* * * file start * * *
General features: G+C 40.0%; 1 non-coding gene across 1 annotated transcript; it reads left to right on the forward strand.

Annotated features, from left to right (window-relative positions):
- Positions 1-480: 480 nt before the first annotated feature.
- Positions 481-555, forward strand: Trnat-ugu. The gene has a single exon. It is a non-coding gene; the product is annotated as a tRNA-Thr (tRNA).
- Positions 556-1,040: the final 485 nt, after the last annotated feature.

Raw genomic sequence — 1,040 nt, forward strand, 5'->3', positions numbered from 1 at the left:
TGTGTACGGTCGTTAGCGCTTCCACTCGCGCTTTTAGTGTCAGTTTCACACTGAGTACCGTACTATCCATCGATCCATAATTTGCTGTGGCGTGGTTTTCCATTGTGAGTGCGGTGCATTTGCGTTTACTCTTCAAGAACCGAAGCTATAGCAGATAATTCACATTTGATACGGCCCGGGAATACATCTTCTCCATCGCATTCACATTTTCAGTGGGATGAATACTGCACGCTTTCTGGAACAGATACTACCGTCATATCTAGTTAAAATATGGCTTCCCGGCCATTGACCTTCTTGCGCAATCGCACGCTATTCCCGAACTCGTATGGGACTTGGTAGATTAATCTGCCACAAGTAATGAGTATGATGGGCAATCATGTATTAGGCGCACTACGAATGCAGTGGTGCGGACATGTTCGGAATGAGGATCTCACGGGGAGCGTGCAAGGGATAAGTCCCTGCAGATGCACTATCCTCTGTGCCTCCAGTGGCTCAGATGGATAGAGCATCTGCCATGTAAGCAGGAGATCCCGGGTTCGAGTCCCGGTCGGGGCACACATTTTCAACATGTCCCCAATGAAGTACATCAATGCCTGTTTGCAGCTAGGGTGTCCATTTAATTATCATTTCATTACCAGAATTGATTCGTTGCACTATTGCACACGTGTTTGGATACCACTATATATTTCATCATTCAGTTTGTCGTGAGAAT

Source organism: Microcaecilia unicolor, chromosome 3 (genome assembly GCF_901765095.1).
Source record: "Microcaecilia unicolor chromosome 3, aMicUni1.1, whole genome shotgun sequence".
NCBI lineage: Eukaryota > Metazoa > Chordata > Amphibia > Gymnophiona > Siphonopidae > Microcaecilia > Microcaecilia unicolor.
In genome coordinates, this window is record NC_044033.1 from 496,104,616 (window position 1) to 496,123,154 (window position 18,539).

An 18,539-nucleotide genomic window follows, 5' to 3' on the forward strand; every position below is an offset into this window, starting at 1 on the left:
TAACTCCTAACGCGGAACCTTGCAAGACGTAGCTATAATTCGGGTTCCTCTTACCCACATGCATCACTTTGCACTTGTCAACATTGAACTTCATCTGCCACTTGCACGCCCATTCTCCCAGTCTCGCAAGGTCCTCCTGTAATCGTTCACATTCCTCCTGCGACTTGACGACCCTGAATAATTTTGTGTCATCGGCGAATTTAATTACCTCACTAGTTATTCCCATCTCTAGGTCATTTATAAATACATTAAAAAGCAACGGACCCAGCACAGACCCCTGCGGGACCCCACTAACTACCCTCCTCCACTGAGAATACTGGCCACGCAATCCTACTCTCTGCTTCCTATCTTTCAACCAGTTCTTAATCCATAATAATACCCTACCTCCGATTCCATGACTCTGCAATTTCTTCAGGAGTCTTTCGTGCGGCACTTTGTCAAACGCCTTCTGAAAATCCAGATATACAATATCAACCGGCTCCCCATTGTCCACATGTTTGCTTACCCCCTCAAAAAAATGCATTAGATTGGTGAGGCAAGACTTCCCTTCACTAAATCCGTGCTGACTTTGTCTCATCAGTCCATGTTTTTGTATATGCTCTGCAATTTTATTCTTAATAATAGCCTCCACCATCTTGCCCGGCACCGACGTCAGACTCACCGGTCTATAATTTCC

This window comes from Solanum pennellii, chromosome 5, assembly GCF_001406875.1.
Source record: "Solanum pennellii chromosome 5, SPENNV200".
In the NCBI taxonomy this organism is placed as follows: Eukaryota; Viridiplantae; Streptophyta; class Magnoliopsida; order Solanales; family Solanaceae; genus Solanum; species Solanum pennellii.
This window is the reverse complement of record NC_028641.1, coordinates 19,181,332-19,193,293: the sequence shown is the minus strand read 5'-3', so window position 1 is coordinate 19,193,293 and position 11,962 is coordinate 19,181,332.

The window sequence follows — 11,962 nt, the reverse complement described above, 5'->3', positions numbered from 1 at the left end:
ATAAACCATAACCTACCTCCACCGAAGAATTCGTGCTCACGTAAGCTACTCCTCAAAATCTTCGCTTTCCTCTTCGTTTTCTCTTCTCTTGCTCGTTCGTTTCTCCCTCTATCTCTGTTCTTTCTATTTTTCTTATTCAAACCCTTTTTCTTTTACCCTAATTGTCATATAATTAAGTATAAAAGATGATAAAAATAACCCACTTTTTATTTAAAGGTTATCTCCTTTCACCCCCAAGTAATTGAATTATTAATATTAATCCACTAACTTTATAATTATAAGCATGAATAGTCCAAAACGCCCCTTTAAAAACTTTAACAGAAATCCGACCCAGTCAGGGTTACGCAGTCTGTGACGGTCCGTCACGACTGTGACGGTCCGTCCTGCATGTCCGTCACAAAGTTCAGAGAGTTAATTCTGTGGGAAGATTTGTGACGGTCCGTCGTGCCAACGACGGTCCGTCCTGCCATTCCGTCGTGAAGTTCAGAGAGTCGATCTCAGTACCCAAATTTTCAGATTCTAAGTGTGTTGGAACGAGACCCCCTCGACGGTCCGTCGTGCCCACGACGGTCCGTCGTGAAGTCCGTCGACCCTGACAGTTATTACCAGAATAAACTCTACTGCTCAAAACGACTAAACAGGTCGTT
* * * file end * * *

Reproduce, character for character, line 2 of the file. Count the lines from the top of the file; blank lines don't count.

Annotated features, from left to right (window-relative positions):